Myeloid cell leukemia 1 (MCL-1), a key signaling protein in cancer cell survival pathways, has emerged as an intriguing target for anticancer drug development as researchers turn their attention to strategies directed at evasion of apoptosis, a distinguishing characteristic of cancer.
As part of the B-cell lymphoma-2 (BCL-2) family of proteins, MCL-1 is among the central coordinators of apoptosis. The ability to evade apoptosis, whereby cancer cells thrive amid the stresses of oncogenesis, is characterized as a hallmark of cancer because it is one of the unique acquired abilities that allow the malignant transformation of a normal cell.
Figure. Signaling Networks Active in Apoptosis
In 2016, venetoclax (Venclexta) became the first BCL-2 inhibitor to gain FDA approval, with an indication for patients with relapsed and refractory chronic lymphocytic leukemia (CLL). Despite this success, resistance to BCL-2 inhibition develops and is frequently mediated by alterations in other BCL-2 protein family members. In particular, MCL-1 overexpression is one of the most common molecular aberrations observed in many types of cancer.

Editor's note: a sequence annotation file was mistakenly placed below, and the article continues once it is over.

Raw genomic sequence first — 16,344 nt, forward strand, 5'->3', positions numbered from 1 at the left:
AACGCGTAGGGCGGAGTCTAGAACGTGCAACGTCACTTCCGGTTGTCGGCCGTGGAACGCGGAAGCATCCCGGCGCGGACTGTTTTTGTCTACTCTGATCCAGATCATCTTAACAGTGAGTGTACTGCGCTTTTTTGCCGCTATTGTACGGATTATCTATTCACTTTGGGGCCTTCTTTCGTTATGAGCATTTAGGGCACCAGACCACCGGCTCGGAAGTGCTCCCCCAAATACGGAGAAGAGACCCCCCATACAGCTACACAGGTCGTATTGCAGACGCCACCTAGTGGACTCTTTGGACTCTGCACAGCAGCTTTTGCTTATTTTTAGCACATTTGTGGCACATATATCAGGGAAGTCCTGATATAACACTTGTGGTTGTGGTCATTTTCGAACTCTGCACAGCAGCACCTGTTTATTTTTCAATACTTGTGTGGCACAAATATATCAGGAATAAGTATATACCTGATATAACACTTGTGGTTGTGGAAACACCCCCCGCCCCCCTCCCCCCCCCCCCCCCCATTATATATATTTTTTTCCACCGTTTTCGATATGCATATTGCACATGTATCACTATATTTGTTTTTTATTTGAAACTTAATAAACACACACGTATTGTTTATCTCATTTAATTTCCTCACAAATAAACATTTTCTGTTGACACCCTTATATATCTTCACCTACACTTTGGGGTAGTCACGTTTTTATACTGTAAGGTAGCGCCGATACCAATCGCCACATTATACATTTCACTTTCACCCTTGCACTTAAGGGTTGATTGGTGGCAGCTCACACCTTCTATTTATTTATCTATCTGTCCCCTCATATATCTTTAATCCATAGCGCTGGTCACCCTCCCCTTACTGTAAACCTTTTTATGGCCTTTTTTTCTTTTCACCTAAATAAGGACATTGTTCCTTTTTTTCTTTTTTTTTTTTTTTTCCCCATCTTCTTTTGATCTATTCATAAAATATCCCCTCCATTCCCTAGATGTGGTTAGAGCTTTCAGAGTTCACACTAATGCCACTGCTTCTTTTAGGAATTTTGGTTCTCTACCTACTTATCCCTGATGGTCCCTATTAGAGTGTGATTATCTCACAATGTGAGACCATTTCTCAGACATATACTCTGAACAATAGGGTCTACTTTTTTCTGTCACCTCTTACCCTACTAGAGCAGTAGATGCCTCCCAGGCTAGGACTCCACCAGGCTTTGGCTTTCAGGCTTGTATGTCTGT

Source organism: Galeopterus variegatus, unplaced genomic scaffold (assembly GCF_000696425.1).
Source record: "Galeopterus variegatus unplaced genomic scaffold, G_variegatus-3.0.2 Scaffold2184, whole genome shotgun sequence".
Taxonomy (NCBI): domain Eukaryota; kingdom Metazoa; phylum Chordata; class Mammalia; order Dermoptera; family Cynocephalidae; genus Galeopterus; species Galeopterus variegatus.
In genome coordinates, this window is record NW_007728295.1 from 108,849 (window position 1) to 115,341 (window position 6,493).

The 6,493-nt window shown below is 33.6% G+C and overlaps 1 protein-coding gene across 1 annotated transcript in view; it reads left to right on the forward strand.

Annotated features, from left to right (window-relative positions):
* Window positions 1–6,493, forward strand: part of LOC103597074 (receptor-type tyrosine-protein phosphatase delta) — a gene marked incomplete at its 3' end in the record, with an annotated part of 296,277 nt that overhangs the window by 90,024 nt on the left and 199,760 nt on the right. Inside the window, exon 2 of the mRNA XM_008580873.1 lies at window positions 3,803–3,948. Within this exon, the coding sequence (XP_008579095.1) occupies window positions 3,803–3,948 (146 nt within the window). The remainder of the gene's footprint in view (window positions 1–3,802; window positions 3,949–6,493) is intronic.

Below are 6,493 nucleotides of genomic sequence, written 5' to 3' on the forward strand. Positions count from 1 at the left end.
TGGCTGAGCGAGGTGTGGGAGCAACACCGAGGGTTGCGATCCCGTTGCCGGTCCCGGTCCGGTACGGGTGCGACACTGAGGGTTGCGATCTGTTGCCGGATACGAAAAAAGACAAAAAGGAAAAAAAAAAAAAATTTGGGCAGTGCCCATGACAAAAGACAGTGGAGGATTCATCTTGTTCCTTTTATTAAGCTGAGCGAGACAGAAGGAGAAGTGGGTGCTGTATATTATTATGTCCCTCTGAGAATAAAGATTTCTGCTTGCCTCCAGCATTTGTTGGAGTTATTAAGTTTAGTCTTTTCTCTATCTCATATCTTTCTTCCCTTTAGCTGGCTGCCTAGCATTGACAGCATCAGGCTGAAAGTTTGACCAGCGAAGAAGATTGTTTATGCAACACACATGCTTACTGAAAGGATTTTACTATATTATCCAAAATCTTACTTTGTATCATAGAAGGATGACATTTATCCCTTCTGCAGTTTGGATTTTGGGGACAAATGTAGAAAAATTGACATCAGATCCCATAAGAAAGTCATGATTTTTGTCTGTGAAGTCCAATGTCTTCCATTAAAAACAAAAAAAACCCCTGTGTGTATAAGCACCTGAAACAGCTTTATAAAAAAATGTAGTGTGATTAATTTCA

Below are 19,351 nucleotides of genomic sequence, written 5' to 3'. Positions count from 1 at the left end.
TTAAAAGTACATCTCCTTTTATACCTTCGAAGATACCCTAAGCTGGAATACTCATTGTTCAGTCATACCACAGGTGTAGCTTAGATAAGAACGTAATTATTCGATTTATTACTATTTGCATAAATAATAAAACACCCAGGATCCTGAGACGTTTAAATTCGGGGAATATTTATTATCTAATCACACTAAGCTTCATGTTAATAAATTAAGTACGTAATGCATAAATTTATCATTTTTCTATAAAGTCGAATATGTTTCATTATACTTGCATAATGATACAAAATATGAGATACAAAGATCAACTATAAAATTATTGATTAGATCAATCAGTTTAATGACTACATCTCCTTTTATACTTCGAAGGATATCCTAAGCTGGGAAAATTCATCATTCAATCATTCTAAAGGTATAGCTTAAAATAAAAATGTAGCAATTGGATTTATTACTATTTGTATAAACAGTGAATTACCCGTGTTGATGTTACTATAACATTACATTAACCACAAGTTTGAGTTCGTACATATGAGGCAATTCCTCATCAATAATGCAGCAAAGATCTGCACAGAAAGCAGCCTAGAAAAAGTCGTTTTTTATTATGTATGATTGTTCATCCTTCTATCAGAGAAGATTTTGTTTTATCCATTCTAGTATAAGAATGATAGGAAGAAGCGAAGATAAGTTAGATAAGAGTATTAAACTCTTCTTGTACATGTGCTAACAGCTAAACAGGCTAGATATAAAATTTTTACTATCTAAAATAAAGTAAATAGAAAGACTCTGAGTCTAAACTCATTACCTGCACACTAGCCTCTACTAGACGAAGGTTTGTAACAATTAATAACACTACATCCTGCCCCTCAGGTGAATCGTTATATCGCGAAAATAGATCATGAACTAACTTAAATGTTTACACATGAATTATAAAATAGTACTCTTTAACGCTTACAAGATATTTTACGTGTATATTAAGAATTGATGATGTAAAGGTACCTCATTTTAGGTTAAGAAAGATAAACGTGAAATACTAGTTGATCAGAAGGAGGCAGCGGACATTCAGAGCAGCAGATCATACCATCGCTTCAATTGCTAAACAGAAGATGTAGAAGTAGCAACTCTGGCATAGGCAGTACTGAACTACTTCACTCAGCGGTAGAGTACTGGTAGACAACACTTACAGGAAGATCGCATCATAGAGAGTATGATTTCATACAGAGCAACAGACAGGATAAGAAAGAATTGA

The next major challenge will be the identification of accurate predictive biomarkers to help guide the optimal clinical application of MCL-1 inhibitors and other drugs targeting this family of survival proteins.
Tight Regulation of Cell Death
Apoptosis is a tightly controlled form of cell death that clears unwanted or damaged cells and maintains tissue homeostasis, without breaching the plasma membrane or releasing potentially damaging cellular contents.
A Cancer Hallmark
The apoptotic program is a vital component in the development and maintenance of a healthy organism. However, disruption of the program’s checks and balances can have pathologic effects. An acquired ability to evade apoptosis is a characteristic of cancer cells, permitting them to grow unchecked, even in the presence of cancerinduced DNA damage or cellular stress, and can help them resist anticancer therapy.
One of the central coordinators of apoptosis is the tumor suppressor protein p53. Among its myriad functions is the detection of the cellular conditions required to trigger apoptosis, such as DNA damage, earning it the nickname “guardian of the genome.” A mutated or missing TP53 gene is one of the most common ways by which tumor cells evade apoptosis.
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